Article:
Nothing scary about it... I just know cars. BTW - You came up with a good one.

As I said, I'll try to get one up this weekend so to not seem like I'm purposely being a "dick" and subsequently satisfy two peopl.... err... everyone.

AMGoff
07-19-09, 02:25 AM
Here... List year, make, and model. Go wild:

http://farm3.static.flickr.com/2510/3734533836_fa5679cf83_o.png

Sevillian273
07-19-09, 04:16 AM
How bout a little amendment to the rules to keep things fresh? How bout "no new car within 24hrs of the last correct answer and the next turn is open to anyone" This forum is very active and things get buried quite quickly....

Oh, and before I get attacked let me go ahead and state that no, I dont have anything better to do than sit here and wait for the next car AND that my entire existence on this planet hinges on this very thread.

70eldo
07-19-09, 04:26 PM
Here... List year, make, and model. Go wild:

http://farm3.static.flickr.com/2510/3734533836_fa5679cf83_o.png

You find really odd cars!
Anyway, so far I found something similar:
http://www.gizmag.com/pictures/lrg_img/spira-three-wheel-two-seater-100mpg-8.jpg

70eldo
07-19-09, 04:32 PM
Got it!
It's a 1947 Davis.

The Davis was first introduced in 1947 by Glenn Gordon "Gary" Davis in the United States of
http://www.3wheelers.com/clearpixel.gifhttp://www.3wheelers.com/a_davilogo.gifhttp://www.3wheelers.com/clearpixel.gifAmerica. Just after World War II, Davis bought a small racing car that had been converted into a 3-wheeler and named the "Californian". Believing it would make a good economy vehicle Davis built his first prototype which he nicknamed "Baby" (or Davis D-1). The second Davis prototype D-2, (or Davis "Delta") was also built in 1947. From 1948 the Davis Motor Company then produced 11 Divan models that all featured a removable top.
The Davis is possibly the largest production 3-wheeler ever made being 14 feet in length and wide enough to sit four adults abreast. It was powered by a 2,600cc four-cylinder Continental engine (whilst the first two prototypes used a Hercules engine) and had an aluminum body that was attached directly to a steel chassis with normal cushion body mounts. Davis also produced a military 3-wheeler that used the same chassis and was in effect a 3-wheeled jeep. It is not know for certain but it is believed that only two of these were made. In total only 17 Davis vehicles were made of which a number still exist in the United States.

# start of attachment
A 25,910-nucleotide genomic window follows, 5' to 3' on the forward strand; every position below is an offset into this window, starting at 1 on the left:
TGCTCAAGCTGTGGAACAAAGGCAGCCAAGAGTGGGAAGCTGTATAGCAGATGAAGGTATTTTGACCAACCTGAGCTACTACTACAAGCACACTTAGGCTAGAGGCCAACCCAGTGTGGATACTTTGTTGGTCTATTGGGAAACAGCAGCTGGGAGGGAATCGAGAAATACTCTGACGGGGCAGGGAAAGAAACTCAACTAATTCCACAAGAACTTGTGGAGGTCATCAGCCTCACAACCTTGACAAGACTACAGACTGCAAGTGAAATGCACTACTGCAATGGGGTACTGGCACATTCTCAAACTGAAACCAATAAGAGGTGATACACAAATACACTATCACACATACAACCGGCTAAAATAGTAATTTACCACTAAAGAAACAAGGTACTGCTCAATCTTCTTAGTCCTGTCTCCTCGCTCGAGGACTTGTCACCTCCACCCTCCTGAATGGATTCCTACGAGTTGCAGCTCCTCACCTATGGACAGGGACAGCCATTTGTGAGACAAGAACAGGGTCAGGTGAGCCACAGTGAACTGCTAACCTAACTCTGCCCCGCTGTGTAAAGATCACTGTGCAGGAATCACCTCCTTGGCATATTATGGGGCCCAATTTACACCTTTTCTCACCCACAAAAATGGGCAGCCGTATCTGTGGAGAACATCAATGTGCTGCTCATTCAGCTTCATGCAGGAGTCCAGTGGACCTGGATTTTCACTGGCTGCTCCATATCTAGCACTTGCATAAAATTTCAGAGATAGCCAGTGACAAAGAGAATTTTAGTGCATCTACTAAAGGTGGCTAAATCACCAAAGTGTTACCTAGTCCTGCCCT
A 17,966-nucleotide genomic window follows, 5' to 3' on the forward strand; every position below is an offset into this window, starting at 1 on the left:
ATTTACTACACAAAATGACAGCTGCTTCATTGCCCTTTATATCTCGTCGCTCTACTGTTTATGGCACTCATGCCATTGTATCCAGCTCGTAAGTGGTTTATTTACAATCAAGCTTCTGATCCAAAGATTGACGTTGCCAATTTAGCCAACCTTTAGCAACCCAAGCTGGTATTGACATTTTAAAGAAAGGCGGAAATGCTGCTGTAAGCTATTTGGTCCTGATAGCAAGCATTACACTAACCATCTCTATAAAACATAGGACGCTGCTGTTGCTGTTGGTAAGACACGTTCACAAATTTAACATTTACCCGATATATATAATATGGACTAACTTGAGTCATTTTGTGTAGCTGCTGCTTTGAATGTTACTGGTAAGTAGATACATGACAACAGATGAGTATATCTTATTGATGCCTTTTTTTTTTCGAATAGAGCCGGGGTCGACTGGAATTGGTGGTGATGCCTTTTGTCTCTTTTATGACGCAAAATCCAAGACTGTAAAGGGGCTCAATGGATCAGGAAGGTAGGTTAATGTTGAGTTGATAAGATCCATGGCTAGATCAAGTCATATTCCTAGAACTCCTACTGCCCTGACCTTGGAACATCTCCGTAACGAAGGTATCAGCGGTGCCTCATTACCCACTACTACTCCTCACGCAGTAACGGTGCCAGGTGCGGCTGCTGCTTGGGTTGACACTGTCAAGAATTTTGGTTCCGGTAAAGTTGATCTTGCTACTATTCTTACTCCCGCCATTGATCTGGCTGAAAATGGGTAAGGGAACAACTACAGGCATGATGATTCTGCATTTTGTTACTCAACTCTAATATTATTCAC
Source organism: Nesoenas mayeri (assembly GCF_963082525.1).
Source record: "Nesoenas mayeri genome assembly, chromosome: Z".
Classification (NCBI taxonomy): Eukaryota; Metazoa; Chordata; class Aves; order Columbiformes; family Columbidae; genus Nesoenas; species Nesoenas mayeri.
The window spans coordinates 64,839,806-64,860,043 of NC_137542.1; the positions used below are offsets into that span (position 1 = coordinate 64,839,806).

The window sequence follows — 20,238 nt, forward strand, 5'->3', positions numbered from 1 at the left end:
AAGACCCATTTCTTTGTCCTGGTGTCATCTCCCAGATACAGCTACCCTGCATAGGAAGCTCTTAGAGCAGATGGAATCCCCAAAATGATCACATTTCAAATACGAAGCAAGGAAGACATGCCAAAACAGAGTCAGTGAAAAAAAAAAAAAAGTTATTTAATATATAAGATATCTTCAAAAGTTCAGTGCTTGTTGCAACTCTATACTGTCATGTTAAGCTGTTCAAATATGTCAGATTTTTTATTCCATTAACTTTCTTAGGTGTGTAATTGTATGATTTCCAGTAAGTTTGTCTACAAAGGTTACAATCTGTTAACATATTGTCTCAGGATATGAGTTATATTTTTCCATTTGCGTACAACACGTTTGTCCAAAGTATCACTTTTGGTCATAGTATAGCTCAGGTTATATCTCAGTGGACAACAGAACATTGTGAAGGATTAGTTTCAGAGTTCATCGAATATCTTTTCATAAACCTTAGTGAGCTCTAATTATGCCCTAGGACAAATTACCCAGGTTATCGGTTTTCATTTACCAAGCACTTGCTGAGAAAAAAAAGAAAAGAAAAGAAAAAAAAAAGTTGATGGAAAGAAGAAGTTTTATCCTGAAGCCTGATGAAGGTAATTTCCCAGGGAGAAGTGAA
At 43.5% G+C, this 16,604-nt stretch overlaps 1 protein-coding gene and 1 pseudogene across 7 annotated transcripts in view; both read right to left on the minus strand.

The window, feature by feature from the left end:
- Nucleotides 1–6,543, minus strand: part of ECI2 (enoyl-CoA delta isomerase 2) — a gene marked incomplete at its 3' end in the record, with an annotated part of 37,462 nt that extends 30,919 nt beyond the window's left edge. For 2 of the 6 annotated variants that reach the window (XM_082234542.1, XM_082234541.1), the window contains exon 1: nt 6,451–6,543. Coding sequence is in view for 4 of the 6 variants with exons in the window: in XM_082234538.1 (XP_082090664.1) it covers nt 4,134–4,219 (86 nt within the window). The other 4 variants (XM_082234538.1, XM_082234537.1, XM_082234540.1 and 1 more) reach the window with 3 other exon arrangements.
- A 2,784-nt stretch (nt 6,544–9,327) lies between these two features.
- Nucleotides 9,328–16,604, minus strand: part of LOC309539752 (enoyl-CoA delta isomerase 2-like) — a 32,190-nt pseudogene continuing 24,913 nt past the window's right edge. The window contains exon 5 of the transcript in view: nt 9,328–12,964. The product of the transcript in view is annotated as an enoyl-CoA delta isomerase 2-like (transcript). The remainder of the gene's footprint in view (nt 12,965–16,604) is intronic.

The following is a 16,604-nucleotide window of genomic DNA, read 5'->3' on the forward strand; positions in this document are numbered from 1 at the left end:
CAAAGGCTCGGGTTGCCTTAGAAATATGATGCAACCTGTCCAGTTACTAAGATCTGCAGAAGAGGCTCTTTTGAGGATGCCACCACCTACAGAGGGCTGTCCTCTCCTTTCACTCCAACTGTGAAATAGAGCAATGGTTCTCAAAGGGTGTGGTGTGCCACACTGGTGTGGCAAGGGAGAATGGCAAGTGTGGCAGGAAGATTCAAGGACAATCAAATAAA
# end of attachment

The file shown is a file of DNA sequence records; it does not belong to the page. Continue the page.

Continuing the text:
http://www.3wheelers.com/clearpixel.gifhttp://www.3wheelers.com/clearpixel.gifThe 5th Davis that was made was later shipped to the Reliant Motor Company in Tamworth (UK) for "engineering evaluation" and upon its return , never actually left the UK. The Customs Officers demanded that the customs bond be paid for the car to be sent back to America. At the time the company who owned the rights to manufacture the car were not willing/able to pay for return shipment and as Reliant did not want to pay the customs bond, Reliant was required to "destroy the car under the eyes of the customs agents." Davis ceased production in 1949.

70eldo
07-19-09, 05:01 PM
Here's another three-wheeler. Shouldn't be too difficult:

http://i209.photobucket.com/albums/bb93/Bues_Almighty/gp.jpg

AMGoff
07-19-09, 06:57 PM
Got it!
It's a 1947 Davis.

Close enough... It's a '48.


You find really odd cars!

...

Here's another three-wheeler. Shouldn't be too difficult:

http://i209.photobucket.com/albums/bb93/Bues_Almighty/gp.jpg

And you say I find really odd cars... Look at what you came up with - not too difficult... Good grief! Although I did forget that you were in Germany, so that helped make a little more sense.

Anyway... It's an early 30's Goliath Pionier, '32-'34 thereabouts. They used a huge .2L two-stroke engine which was good for around a whopping 5.5HP... Watch out!

AMGoff
07-19-09, 08:22 PM
Okay... This should be a good one. Note - There might be more than meets the eye... So answer carefully as appearances might be deceiving. As always, at least include Year, Make, and Model:

http://farm3.static.flickr.com/2438/3737260318_a6317b0704_o.png